Numerical scores are used in a variety of ways ranging from sports to scholarly exams to credit worthiness. Now there’s another score, one that can help in the prevention of heart disease, the leading cause of death in the U.S. According to the Centers for Disease Control and Prevention, someone dies from heart disease every 34 seconds.
However, a relatively new type of screening, known as the coronary calcium scan or heart scan, can help predict the likelihood of a heart attack by identifying the amount of calcified plaque in the coronary arteries.
Though the procedure is considered relatively new, it’s actually a type of CT (Computerized Tomography) scan. A numerical score is assigned to the results with zero serving as the lowest, indicating very low risk. The higher the number, the greater the risk.
Unlike many other medical tests, it does not require fasting, needle pricks, or medication beforehand. Contrast dye is not required. It’s also a quick procedure, taking only about five or less minutes, said Dr. Basera Sabharwal, chief fellow of cardiovascular disease at Mount Sinai Morningside.
“Cardiac calcium scoring is a great test because with age, calcium starts to get deposited wherever you have the plaque,” she explained. “It’s a marker that can tell us if you have plaque or not.”
It’s little wonder then, that it’s becoming more commonplace as a means of routine screening. As more cardiologists and their patients are learning of its usefulness, “it’s becoming more and more popular,” Sabharwal said.
Though she also emphasized a coronary calcium scan can’t replace other screening tests such as those recommended by the American Heart Association that measure lipoproteins, blood pressure, blood glucose, or body weight, a calcium coronary scan can help identify patients who would otherwise be considered low risk for a heart attack or other problems.
In a study, Johns Hopkins Medicine found the scans of about 15 percent of what had been considered low-risk patients actually had high coronary artery calcium scores above 100 and were at relatively high risk of a cardiac event over the next seven years. Likewise, about 35 percent, who were previously assessed as high risk, were found to have no calcium buildup.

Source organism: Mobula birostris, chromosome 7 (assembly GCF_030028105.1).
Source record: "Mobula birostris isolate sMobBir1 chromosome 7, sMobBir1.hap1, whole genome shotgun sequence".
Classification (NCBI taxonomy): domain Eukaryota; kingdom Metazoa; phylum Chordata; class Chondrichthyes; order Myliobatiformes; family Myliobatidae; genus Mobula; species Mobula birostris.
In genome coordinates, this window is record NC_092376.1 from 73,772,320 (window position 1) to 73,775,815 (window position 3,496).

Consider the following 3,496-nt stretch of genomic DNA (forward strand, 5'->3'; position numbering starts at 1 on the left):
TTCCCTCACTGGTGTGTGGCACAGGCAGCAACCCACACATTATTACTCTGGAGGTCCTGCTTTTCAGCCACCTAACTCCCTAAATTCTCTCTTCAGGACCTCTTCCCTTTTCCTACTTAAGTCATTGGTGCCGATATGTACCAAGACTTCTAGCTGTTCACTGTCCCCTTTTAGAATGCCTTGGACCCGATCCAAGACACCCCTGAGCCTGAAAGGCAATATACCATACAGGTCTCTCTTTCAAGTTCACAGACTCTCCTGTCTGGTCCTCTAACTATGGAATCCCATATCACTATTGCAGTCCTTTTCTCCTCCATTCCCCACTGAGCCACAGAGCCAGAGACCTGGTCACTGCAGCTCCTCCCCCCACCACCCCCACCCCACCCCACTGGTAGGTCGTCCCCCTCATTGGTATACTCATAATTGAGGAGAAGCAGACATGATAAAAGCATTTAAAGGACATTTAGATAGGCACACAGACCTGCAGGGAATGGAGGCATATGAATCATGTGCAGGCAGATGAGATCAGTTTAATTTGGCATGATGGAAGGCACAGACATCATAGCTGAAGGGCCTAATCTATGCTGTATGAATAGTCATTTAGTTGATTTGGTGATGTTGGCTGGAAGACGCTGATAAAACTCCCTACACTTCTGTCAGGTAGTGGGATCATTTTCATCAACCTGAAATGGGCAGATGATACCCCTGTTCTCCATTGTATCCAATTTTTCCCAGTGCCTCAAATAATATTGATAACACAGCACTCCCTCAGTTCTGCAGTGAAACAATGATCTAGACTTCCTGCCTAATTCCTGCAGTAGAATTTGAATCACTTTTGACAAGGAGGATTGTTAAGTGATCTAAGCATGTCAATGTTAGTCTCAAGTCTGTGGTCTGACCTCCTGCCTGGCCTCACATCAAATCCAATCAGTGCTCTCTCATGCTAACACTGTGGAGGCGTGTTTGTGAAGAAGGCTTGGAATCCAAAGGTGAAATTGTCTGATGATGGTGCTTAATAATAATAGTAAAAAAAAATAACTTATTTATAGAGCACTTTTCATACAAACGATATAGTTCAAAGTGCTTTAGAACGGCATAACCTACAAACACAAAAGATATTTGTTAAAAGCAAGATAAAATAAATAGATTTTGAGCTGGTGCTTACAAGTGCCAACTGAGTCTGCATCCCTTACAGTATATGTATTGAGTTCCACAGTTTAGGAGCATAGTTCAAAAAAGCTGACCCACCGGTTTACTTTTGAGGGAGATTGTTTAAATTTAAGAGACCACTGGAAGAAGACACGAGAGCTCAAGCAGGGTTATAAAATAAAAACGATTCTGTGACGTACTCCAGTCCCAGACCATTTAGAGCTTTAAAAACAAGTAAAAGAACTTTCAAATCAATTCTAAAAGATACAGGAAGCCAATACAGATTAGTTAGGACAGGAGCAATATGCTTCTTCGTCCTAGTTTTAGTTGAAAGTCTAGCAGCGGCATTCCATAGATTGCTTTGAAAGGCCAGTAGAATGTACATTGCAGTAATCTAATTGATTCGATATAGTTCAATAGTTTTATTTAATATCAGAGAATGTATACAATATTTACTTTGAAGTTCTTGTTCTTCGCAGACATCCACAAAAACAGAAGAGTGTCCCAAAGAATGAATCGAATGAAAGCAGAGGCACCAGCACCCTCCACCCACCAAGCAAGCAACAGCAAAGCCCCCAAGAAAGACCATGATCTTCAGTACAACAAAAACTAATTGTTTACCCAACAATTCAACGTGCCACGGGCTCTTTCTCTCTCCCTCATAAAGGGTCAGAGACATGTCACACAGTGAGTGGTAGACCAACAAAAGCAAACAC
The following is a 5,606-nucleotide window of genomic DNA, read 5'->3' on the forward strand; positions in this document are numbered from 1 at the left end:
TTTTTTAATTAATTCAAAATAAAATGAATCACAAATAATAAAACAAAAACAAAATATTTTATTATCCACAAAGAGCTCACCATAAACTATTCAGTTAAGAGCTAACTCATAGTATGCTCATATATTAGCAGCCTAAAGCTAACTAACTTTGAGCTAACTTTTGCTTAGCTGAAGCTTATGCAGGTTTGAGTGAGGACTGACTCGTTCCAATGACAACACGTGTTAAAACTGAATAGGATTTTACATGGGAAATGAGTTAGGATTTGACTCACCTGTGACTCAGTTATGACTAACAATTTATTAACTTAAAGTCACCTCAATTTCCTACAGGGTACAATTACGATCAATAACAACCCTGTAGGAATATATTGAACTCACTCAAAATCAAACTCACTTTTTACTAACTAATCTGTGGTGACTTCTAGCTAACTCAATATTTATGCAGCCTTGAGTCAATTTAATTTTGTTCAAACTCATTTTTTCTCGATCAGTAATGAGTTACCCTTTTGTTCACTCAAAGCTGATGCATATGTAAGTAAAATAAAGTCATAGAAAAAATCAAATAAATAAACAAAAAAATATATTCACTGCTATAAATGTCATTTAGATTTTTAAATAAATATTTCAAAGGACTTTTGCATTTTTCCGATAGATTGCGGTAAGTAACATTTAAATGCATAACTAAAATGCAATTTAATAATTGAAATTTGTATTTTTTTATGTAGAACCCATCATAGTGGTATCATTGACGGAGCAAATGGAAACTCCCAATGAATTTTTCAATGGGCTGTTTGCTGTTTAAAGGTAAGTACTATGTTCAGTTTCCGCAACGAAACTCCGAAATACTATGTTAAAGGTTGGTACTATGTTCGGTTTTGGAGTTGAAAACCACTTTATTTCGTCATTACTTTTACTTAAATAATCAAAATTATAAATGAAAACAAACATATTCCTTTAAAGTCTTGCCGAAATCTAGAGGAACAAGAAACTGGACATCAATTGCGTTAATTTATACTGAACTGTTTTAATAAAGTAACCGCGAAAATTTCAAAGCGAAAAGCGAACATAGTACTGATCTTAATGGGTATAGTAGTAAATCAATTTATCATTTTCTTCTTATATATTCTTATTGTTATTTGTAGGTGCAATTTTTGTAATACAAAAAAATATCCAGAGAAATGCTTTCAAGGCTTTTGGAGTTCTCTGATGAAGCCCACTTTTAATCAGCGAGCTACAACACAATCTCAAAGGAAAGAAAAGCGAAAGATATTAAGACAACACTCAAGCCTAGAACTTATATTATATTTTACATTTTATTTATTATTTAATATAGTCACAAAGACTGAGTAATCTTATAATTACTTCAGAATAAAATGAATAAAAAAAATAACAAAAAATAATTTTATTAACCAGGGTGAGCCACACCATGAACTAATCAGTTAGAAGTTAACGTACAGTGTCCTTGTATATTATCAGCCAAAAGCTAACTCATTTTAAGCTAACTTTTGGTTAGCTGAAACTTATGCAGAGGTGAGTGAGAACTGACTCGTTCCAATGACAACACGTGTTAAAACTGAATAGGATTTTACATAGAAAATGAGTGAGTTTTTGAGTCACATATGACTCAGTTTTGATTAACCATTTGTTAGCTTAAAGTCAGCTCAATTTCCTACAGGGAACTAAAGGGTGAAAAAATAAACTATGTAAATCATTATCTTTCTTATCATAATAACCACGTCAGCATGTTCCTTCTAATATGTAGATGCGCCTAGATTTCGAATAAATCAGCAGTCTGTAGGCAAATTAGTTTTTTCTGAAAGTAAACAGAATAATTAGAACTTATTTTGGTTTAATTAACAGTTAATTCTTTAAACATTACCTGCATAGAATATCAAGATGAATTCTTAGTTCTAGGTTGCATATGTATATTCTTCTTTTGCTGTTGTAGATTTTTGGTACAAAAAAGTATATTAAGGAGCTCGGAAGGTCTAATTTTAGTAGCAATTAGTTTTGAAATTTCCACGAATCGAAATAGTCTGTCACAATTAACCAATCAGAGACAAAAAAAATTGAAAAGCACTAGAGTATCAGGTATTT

If a patient scores high, Sabharwal said the result may warrant medical and lifestyle interventions. “Even if you feel great, it means the process has already started,” she said of the high scores. “So now is the time to control the LDL (also known as ‘bad cholesterol’) and get it down as low as you can.”
Despite being a test that measures calcified plaque, Sabbharwal said cholesterol figures into the risk. She used a kitchen analogy to explain it, likening LDL cholesterol to “grease” and the coronary artery to a “pipe.” When grease is repeatedly poured down the pipe, it hardens, builds up, and narrows the pipe’s passageway.
She said patients with high scores are urged to make dietary changes to reduce LDL and may also be treated with medication. “Down the road it is just going to keep getting worse unless the patient controls their LDL level,” she said.
If there is a downside to the test, it’s that the scan is, by and large, not covered by insurance—at least, not yet. Sabbharwal expects this to change as the scan is more widely used. “As it’s being used more often, soon it will be [covered],” she said. Pricing without insurance varies but a recent query resulted in pricing between $75 in Texas and $105 in New York City, though there may be even greater variances depending on the facility and location.
The test, said Sabbharwal, is particularly valuable for older people. “It’s very rare for people under the age of 50 to start building plaque,” she said. The National Heart, Lung, and Blood Institute broke down the recommendations a bit more specifically.
Their guidance dictates a younger age, 42, for men and a later age, 58, for women. People with diabetes, however, should be scanned at an earlier age as it’s believed calcium deposits begin accumulating about six years earlier than in people without diabetes. With that in mind, it’s recommended men with diabetes get scans at age 37 and women with diabetes at age 50.
Likewise, people who have smoked, have high blood pressure, high cholesterol, or a family history of heart disease will show signs of calcification about four years earlier than people without these risks. So they, too, should be scanned at an earlier age.
Currently, the coronary calcium scan isn’t on the standard list of preventative screenings such as those laid out by the American Heart Association. Sabbharwal said, that’s “because it’s so new.” However, she expects this may soon change as she believes the coronary calcium scan can provide valuable information that generates effective preventive modalities.
“By treating them,” she said of the patients with high scores, “you can really prevent disease in the long run.”